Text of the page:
Things aren't looking good for Sen. Lisa Murkowski.
As the counting of outstanding ballots in Alaska's Republican primary got under way Tuesday, Senator Murkowski narrowed her 1,668-vote deficit to challenger Joe Miller, who took a surprise, albeit slim lead in last Tuesday's primary. With more than 5,000 new votes counted, Murkowski cut her deficit by 208 votes. But it's doubtful she'll pick up enough to overturn the results, experts suggest.
As the counting continues, animosity is heating up between the two candidates. Mr. Miller called for Alaska state troopers to be dispatched to election offices, accusing Murkowski's campaign of tampering with the count – allegations Murkowski quickly called paranoid. He says, among other charges, that Murkowski ballot observers brought an illegal iPhone into an election office and accessed the state's computerized election system.
He also accused the National Republican Senatorial Committee (NRSC) of being behind phone calls to voters asking how they voted. "National folk" are trying to "skew the results" in favor of Murkowski, he told ABC/Washington Post's "Top Line." The Alaska Division of Elections says there is no evidence to support Miller's claims, which some see as an attempt by Miller – and the Tea Party Express backing him – to drum up more funds.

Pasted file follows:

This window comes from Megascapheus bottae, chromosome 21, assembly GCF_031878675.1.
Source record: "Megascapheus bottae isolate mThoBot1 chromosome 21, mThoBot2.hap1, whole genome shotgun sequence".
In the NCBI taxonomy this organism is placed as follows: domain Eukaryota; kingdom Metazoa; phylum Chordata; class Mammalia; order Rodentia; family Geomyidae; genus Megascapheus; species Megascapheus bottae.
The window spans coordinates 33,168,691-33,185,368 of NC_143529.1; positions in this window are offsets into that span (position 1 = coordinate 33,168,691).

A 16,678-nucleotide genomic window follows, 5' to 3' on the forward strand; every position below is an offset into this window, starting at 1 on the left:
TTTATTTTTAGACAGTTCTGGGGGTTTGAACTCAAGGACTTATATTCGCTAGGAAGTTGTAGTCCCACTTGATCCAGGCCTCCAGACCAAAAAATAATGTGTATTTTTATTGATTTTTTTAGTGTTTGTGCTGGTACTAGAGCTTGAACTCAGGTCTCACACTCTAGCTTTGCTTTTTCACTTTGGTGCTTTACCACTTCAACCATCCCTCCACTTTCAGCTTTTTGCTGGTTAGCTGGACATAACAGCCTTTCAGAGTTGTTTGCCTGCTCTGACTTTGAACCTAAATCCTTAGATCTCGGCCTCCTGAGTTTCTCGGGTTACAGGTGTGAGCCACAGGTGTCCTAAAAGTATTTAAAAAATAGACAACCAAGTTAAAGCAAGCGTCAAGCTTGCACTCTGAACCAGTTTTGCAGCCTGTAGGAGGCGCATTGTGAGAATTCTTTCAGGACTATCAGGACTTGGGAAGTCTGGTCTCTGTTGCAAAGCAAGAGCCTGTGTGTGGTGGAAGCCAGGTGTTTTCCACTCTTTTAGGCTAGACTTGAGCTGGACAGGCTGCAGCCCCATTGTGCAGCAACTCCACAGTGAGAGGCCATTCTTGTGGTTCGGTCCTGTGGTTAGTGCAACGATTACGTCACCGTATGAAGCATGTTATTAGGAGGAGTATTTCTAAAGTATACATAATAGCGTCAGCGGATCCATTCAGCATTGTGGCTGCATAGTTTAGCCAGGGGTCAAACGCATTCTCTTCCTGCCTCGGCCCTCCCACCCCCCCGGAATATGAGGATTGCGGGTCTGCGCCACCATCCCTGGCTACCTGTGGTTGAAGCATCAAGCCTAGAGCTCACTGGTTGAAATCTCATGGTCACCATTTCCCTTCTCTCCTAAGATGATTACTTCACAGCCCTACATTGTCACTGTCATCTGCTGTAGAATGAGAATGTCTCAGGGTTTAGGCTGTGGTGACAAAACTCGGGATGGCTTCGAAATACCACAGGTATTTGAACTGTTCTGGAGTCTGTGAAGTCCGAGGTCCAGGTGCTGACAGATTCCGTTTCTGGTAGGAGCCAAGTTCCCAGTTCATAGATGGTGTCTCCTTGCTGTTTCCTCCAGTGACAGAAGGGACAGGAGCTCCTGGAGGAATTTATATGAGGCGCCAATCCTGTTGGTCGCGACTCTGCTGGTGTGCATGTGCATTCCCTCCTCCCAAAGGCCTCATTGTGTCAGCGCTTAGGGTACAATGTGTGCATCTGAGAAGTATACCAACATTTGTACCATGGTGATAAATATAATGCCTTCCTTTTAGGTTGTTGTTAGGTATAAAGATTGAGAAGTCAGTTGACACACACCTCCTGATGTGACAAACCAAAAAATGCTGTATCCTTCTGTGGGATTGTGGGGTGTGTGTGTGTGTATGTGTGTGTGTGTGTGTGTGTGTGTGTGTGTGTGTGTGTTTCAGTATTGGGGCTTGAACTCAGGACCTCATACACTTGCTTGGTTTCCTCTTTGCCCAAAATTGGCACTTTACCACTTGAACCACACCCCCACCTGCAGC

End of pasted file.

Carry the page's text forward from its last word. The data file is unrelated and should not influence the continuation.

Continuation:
If Murkowski loses, she'll be the third incumbent senator to fall in a primary this election season, after Sen. Robert Bennett (R) of Utah and Sen. Arlen Specter (D) of Pennsylvania. She went into the primary a favorite, with nearly $2 million in her war chest to Miller's $84,000, and far greater name recognition.
But she sat on her funds and ignored the NRSC's advice to run tough, negative ads until the last few days before the election. Miller, meanwhile, picked up a valuable endorsement from Sarah Palin and worked hard to paint Murkowski as a liberal in disguise – one who was moderate on abortion and had voted for the Troubled Asset Relief Program (TARP).
Counting the remaining outstanding ballots will continue for another week or so. Election officials have about 25,000 absentee, early, and contested ballots to count, and they were expecting to get through about 15,000 of them Tuesday.
But few people expect Murkowski to prevail, and the conversation is starting to shift to Miller's positions, including his belief that unemployment benefits are unconstitutional and that the Department of Education should be eliminated. In the heavily Republican state, he's almost a shoo-in to be elected in November.